A highlight of our summer was when our family gathered together for a “Shabbaton” where we had the privilege of “shepping” nachas from our children and grandchildren. Among the lively conversation and great food, there was, however, one disturbing conversation over a response to a letter submitted by a young wife and mother to a popular columnist in a Jewish Magazine. She was concerned over what she believed to be an essential “missing ingredient” in her relationship with her husband. While she admitted to having an “OK” marriage, the tone of the letter described the “angst” she experienced over the fact that the element of “friendship” was absent from her marriage. To her credit, her letter included a host of virtues her husband did possess, including being a “wonderful father,” and “taking care of everything financial.” Yet the caveats that followed were telling: “But these are practical things,” she wrote, and “while this is all amazing, for some reason it feels wrong.”
Instead of beginning with a show of empathy for the unhappiness the young woman was communicating, the columnist, more or less, advised her to count her blessings; moreover, he trivialized her yearning for “friendship,” and reduced its importance with statements such as “friends enjoy each other’s company, but spouses devote their lives to each other.” He directly stated, “Marriage and friendship are so vastly different from each other that it would be erroneous even to compare the two.” To make matters worse, he denied the reality of her perceptions by claiming that her present dilemma was in her “own mind.” Yet, even after reading the letter several times over, I never got the impression that she was complaining, assigning blame or swayed by unrealistic or irrelevant cultural mores, as the columnist suggested. In fact, she took ownership of her part in the problem, wondering if it stemmed from her own issues, and even credited her husband with “trying.” Still, from her perspective, she felt as if they had “no relationship”…and never seemed to open up or “confide” in one another. To her distress, her craving for a deeper and more meaningful relationship was relegated to the realm of interactions between family members and friends. She summed it up by stating, “We basically live our own lives.”
The columnist’s response to the writer’s request for advice reminded me of a claim made by previous frum patients that shied away from Shiurim on “Shalom Bayis” because they too were left feeling blamed for their feelings of dissatisfaction in their marriage. I, however, believe that she wasn’t asking too much, and her intentions were reasonable when she sought advice based on Torah wisdom from someone she was familiar with and trusted to come through. Yet, I was distressed, along with many other readers, to find that he failed to empathize with her pain; and worse yet, he chose not to reference the wonderful Torah sources, including the Rambam, in order to present both sides of the “friendship coin.” Indeed, these sources could have helped her more clearly recognize the value of the positive qualities her marriage did possess, without “bashing” friendship and denying her request as yet another inappropriate and irrelevant societal myth. Based on these sources, he could also have offered the couple strategies and advice on how they could work together, or enlist the help they needed, in deepening their relationship.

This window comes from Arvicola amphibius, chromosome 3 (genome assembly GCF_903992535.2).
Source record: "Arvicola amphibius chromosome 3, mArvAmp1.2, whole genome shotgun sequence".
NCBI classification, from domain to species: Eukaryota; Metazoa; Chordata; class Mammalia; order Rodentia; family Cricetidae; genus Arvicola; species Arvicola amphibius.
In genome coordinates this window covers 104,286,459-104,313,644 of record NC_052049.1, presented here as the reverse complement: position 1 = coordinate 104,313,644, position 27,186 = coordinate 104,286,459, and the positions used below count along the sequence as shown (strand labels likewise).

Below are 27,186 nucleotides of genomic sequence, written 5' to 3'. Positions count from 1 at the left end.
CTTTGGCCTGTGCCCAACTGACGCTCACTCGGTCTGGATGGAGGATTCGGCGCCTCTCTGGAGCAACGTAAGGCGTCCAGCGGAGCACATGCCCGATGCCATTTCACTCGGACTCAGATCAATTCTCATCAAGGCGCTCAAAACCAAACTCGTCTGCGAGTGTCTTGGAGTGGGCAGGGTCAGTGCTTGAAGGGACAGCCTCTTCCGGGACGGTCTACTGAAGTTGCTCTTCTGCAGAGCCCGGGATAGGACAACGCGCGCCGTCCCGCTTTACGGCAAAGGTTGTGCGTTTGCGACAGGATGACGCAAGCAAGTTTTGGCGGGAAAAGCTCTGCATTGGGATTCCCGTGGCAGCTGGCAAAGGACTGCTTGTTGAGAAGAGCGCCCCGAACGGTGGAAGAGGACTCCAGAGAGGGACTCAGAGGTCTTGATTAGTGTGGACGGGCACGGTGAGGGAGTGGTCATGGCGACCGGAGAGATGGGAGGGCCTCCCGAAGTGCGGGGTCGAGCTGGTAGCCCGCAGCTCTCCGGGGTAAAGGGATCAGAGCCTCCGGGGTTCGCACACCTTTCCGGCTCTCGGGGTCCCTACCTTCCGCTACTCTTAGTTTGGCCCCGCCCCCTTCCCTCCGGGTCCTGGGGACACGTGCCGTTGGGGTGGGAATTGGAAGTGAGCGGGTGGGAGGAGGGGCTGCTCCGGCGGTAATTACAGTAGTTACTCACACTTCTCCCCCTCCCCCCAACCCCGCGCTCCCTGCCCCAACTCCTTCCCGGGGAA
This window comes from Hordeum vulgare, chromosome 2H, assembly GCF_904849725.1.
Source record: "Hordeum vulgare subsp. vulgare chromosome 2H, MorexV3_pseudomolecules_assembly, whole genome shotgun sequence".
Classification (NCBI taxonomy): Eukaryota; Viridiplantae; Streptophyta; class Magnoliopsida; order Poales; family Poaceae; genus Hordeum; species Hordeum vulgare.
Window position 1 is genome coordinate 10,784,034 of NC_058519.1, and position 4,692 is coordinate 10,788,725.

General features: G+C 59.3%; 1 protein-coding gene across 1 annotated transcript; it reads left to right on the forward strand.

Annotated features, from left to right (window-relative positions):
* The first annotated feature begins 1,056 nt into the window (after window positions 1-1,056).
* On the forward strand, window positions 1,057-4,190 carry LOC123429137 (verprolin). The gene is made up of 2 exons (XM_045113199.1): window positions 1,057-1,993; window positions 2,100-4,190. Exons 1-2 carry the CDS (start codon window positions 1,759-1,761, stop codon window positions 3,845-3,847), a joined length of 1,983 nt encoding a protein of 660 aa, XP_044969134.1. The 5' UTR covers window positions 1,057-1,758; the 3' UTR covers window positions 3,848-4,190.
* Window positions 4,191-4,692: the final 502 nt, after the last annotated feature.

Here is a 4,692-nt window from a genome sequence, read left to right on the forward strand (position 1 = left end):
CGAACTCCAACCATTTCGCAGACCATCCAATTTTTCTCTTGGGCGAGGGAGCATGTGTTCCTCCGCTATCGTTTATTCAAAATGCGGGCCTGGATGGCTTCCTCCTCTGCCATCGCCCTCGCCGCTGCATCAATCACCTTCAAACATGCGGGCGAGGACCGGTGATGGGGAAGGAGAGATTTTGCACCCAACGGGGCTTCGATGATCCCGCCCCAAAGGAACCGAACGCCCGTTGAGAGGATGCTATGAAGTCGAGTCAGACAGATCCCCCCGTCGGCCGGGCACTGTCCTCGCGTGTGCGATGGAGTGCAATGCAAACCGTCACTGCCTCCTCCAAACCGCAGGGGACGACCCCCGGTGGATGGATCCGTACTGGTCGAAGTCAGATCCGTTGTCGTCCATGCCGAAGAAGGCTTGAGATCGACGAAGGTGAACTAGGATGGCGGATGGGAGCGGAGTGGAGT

While I agree that many marriages survive without friendship, and some of them are even highly satisfactory, this is because, as Torah wisdom and psychology teach us, we are all gifted with unique and individual temperaments and emotional needs. However, the young woman was very explicit in stating her personal dream for a happy marriage. Moreover, current research by experts in the field reveals findings similar to the sentiments of the Rambam that the “ability of opening one’s heart and soul to one’s spouse” is one of the top facilitators in a successful marriage, as well as in preventing divorce. It is for this reason that in order for marriage counseling to be transformative, it quickly moves from empathy and support to helping couples identify key obstacles in their relationship, and offering strategies to overcome these challenges. For example, when working with couples that seek a greater level of friendship in their marriage, I begin with a very simple, practical, but highly effective, strategy. When they are tempted to react impulsively to a request or a situation by making judgmental, annoyed or disrespectful remarks, I ask them to take a simple litmus test: (1) Take a step back, (2) take a few deep breaths and (3) ask yourself if you would speak or respond in this manner to your best friend.
Finally, as a therapist who clearly enlists and counts on Torah wisdom, not only as a supplement but as an original source for modern day psychological theory and practice, it frightens me when, with all good intent, it is used to support personal opinions and biases, and as a tool for “armchair psychoanalysis.”
To be continued…
Renee Nussbaum is a practicing psychoanalyst, with special training in Imago Relational Therapy. She can be reached at [email protected]